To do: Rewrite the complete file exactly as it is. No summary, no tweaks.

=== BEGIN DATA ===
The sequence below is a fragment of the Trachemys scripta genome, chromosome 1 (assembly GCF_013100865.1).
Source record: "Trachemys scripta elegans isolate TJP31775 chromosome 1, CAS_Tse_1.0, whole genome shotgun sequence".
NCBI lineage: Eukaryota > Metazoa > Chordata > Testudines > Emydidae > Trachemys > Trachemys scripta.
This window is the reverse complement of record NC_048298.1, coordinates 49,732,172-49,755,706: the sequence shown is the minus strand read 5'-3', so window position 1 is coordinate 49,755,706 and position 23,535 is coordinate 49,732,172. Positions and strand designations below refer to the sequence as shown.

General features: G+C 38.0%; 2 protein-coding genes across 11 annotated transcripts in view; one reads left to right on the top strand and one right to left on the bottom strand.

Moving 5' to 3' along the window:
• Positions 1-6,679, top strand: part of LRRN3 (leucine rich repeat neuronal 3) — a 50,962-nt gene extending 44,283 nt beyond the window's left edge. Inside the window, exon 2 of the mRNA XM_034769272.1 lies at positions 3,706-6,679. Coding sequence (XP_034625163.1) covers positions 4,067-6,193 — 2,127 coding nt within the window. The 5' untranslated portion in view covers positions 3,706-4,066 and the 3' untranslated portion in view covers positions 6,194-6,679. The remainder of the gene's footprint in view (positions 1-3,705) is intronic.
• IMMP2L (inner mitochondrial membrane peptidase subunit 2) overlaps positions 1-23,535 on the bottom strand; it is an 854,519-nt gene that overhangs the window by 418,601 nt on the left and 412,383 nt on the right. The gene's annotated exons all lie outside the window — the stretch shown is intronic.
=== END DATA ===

The sequence below is a fragment of the Trachemys scripta genome, chromosome 1 (assembly GCF_013100865.1).
Source record: "Trachemys scripta elegans isolate TJP31775 chromosome 1, CAS_Tse_1.0, whole genome shotgun sequence".
NCBI lineage: Eukaryota > Metazoa > Chordata > Testudines > Emydidae > Trachemys > Trachemys scripta.
This window is the reverse complement of record NC_048298.1, coordinates 49,732,172-49,755,706: the sequence shown is the minus strand read 5'-3', so window position 1 is coordinate 49,755,706 and position 23,535 is coordinate 49,732,172. Positions and strand designations below refer to the sequence as shown.

General features: G+C 38.0%; 2 protein-coding genes across 11 annotated transcripts in view; one reads left to right on the top strand and one right to left on the bottom strand.

Moving 5' to 3' along the window:
• Positions 1-6,679, top strand: part of LRRN3 (leucine rich repeat neuronal 3) — a 50,962-nt gene extending 44,283 nt beyond the window's left edge. Inside the window, exon 2 of the mRNA XM_034769272.1 lies at positions 3,706-6,679. Coding sequence (XP_034625163.1) covers positions 4,067-6,193 — 2,127 coding nt within the window. The 5' untranslated portion in view covers positions 3,706-4,066 and the 3' untranslated portion in view covers positions 6,194-6,679. The remainder of the gene's footprint in view (positions 1-3,705) is intronic.
• IMMP2L (inner mitochondrial membrane peptidase subunit 2) overlaps positions 1-23,535 on the bottom strand; it is an 854,519-nt gene that overhangs the window by 418,601 nt on the left and 412,383 nt on the right. The gene's annotated exons all lie outside the window — the stretch shown is intronic.